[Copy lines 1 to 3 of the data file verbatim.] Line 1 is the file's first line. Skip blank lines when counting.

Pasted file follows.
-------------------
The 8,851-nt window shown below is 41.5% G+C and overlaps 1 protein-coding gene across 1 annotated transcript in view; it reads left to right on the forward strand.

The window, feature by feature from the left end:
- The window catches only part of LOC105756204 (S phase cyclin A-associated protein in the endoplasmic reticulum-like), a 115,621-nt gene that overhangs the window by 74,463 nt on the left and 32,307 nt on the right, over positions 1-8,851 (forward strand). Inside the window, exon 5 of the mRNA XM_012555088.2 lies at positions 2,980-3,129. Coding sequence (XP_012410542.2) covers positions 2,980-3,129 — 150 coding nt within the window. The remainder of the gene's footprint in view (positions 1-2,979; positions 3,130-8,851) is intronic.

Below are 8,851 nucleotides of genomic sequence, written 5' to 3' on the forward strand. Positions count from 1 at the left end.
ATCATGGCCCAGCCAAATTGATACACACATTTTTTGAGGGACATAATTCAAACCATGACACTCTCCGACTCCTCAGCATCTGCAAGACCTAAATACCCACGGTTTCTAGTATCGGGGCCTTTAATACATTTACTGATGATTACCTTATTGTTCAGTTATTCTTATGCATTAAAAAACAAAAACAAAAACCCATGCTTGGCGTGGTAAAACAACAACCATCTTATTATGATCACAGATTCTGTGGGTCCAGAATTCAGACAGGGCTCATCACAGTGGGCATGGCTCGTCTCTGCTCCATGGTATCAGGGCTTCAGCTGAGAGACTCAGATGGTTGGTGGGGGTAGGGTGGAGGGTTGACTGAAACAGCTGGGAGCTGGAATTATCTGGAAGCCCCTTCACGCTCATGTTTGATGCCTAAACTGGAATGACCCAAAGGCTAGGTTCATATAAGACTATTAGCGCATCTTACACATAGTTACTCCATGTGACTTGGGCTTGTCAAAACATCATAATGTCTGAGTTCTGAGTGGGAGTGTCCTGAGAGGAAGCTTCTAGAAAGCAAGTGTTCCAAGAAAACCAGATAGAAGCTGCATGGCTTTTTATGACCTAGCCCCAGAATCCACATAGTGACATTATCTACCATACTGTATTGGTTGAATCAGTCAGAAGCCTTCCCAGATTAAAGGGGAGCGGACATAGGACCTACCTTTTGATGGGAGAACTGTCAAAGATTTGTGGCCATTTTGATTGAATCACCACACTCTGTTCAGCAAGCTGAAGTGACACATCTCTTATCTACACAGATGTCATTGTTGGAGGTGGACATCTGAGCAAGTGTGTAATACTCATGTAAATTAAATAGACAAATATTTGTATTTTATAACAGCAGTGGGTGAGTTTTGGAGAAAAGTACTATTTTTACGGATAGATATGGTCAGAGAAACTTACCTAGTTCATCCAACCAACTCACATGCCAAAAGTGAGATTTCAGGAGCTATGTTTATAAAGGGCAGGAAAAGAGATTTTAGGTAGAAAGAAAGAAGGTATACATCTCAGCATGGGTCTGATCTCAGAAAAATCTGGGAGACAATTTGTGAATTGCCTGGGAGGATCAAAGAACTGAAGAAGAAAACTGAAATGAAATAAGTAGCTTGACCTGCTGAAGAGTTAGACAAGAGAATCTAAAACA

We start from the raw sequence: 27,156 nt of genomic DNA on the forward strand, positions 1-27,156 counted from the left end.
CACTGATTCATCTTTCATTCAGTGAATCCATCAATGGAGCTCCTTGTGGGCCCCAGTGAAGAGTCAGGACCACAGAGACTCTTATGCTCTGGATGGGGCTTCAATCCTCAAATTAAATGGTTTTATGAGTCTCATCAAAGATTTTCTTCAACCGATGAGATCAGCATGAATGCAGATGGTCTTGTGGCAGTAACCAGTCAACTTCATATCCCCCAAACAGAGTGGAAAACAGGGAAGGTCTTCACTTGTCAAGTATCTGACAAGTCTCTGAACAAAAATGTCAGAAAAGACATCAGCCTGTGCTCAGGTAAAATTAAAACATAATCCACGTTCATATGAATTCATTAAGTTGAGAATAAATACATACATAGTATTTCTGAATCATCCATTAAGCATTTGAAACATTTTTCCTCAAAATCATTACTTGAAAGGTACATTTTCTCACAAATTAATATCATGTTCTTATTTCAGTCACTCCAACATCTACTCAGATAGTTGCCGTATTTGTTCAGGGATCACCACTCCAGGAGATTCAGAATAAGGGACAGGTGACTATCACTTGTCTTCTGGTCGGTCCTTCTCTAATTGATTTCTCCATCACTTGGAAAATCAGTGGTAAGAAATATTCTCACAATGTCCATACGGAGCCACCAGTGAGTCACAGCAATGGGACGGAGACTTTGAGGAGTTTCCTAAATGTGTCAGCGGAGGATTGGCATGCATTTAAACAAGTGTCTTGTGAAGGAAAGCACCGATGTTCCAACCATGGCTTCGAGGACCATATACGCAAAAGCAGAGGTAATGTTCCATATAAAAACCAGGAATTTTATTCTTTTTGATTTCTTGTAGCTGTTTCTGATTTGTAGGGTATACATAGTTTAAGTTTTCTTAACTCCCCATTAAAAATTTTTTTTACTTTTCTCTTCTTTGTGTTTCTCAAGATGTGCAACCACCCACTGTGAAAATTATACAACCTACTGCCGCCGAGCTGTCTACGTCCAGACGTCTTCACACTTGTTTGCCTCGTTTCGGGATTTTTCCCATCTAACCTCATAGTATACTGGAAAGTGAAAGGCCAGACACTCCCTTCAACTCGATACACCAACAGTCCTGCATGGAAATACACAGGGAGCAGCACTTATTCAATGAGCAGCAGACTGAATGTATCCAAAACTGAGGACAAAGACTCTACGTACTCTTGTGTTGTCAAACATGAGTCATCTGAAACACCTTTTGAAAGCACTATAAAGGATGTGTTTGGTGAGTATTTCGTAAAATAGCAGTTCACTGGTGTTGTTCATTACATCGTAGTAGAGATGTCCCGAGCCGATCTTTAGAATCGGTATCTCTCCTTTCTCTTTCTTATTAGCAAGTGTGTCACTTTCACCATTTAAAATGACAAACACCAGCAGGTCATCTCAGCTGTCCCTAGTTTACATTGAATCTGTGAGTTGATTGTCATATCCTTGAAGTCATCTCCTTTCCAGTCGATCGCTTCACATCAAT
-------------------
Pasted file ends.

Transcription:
The 8,851-nt window shown below is 41.5% G+C and overlaps 1 protein-coding gene across 1 annotated transcript in view; it reads left to right on the forward strand.

The window, feature by feature from the left end:
- The window catches only part of LOC105756204 (S phase cyclin A-associated protein in the endoplasmic reticulum-like), a 115,621-nt gene that overhangs the window by 74,463 nt on the left and 32,307 nt on the right, over positions 1-8,851 (forward strand). Inside the window, exon 5 of the mRNA XM_012555088.2 lies at positions 2,980-3,129. Coding sequence (XP_012410542.2) covers positions 2,980-3,129 — 150 coding nt within the window. The remainder of the gene's footprint in view (positions 1-2,979; positions 3,130-8,851) is intronic.